Recently, New York Times writer Paul Krugman revived his assertion that the US economy could benefit dramatically if the government were to spend massively on a defense program to prepare for an alien invasion of the earth. He has said,
If we discovered that space aliens were planning to attack, and we needed a massive buildup to counter the space alien threat, and inflation and budget deficits took secondary place to that, this slump would be over in eighteen months.
I wish to point out in Mister Krugman's defense that he does not actually believe that little green men are on their way earthward. Rather, he is using his "invasion" hypothesis to exemplify the reasonableness of massive spending as a solution to America's economic woes.
On the other hand, Mister Krugman does not bother to mention that the US is already on a massive spending spree and has been ever since the downturn began; that this spending, whilst getting the US ever-deeper in debt, has failed to produce those promised "green shoots."
Like many Keynesian economists, when massive government spending fails to solve the problem, Mister Krugman simply responds by saying that the failure to pull the economy out of its tailspin was because even more should have been spent. Hence his hypothesis of the alien invasion.
And in this argument lies the persistent salvage of Keynesian principles. In every case where Keynesianism fails, no one can prove that the massive spending might not have succeeded if they had just spent "a little bit more." After all, no matter how much a country spends, it is always possible to spend a little bit more; so, Keynesianism can never be truly disproven.
Economic Cliff's Notes
And therein lies the rub. The average person does not have the time to actually study classical economics, let alone the more recent Keynesian economics or Austrian economics. So, in order to understand such an admittedly complex and confusing subject, he must resort to his "Cliff's Notes."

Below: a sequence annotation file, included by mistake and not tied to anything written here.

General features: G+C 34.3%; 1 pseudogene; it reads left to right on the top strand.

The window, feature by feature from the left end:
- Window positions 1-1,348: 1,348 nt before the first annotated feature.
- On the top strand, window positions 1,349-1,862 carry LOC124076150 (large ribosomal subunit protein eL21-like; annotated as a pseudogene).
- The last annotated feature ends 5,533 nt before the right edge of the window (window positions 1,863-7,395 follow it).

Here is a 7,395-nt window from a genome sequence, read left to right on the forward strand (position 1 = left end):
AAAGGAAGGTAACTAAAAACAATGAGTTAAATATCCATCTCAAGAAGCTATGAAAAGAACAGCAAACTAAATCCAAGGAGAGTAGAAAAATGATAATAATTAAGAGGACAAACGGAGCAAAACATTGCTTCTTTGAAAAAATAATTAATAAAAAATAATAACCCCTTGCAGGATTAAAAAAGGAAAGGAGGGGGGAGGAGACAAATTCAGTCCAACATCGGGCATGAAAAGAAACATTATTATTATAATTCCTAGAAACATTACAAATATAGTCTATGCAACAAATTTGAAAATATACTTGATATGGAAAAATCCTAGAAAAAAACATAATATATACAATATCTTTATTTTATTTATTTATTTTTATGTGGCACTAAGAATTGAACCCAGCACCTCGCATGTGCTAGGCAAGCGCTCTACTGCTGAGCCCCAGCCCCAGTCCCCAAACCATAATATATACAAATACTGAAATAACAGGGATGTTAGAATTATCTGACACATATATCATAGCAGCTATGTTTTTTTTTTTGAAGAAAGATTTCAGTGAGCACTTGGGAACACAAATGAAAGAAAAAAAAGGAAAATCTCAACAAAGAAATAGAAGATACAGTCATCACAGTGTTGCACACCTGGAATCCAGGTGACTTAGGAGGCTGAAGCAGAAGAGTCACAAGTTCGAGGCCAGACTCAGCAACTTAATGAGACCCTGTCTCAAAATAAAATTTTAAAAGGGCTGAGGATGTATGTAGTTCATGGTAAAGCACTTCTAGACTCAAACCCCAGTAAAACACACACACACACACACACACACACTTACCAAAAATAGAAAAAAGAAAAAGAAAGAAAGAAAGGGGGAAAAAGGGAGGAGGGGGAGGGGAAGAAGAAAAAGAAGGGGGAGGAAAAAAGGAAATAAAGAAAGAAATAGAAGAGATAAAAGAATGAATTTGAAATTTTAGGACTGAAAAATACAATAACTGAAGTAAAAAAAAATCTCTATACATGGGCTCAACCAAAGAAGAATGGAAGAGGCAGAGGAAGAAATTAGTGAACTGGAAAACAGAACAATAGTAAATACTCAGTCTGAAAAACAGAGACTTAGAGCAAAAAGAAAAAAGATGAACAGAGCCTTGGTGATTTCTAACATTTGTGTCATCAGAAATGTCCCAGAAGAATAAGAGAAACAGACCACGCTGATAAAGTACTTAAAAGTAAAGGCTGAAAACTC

And in the modern world, the television serves as our nightly Cliff's Notes. We can count on our favourite news program to have plenty of "experts" to provide the sound bites we need to draw our conclusions (or, rather, to adopt theirs). And if we are inclined to doubt the pundit we see on the television, we need only have a peek at his credentials. Mr. Krugman has those in spades – MIT, Yale, and don't forget that Nobel prize.
And that's the real message from the media news, isn't it? "Don't question – just believe what your betters advise you."
That being the status quo, to my mind, it is not only understandable that the vast majority of people accept the version of economics (and its handling by governments) that is being spoon-fed to viewers on a daily basis, it is remarkable that anyone ever stops to ask himself a truly objective question. For example, if one were to muse, "Ben Bernanke has just said that everything is going to be fine real soon… but hasn't he been saying that ever since this all began? In fact, haven't each one of his predictions about recovery turned out to be wrong? Should I really still trust what this guy says?"
For those of us who do not live in the US, it is not so difficult to see around the smokescreen created by the American media, as we tend to draw from the wider world for our input. Those of us who are well outside the forest are not so likely to be confused by the trees. In fact, the US media would seem a bit comical, were it not for the fact that its effect is so damaging to so many who live within US shores.
It is therefore not only laudable, but rather extraordinary, that a small number of Americans (and for that matter Europeans) break through the smokescreen to the degree that they begin to ask questions, such as:
- Could it really be that what I'm fed by the media is intended to indoctrinate me?
- Am I merely a milk cow to my government?
- Will my life's hard work be in vain as a result of my government's wastefulness?
- Do I live in the wrong country?
- Is there another choice for me that would be preferable to the road I'm now on?
These are daring questions to ask. At risk is not only the loss of the assumption that "This is still the best country in the world," and all that goes with it. In addition, there is the seemingly daunting task of considering internationalising.
For most – nearly all, in fact – the answer will be, "Better the devil you know…." However, for a small percentage, the answer will be, "I already believe that my present situation may well be a dead end. The odds of finding a better world elsewhere are in my favour."
Internationalising doesn't mean you must become an expat and leave immediately. It does mean developing the options to move your savings, your income, and yourself into multiple jurisdictions one day, should you need to.
And, as for Mister Krugman's hypothesis? My personal answer as to whether more debt will cure the current debt problem is quite a simple one:
The only cure for drug addiction is to cease taking the drug and accept that withdrawal is a necessary first stage of the cure.
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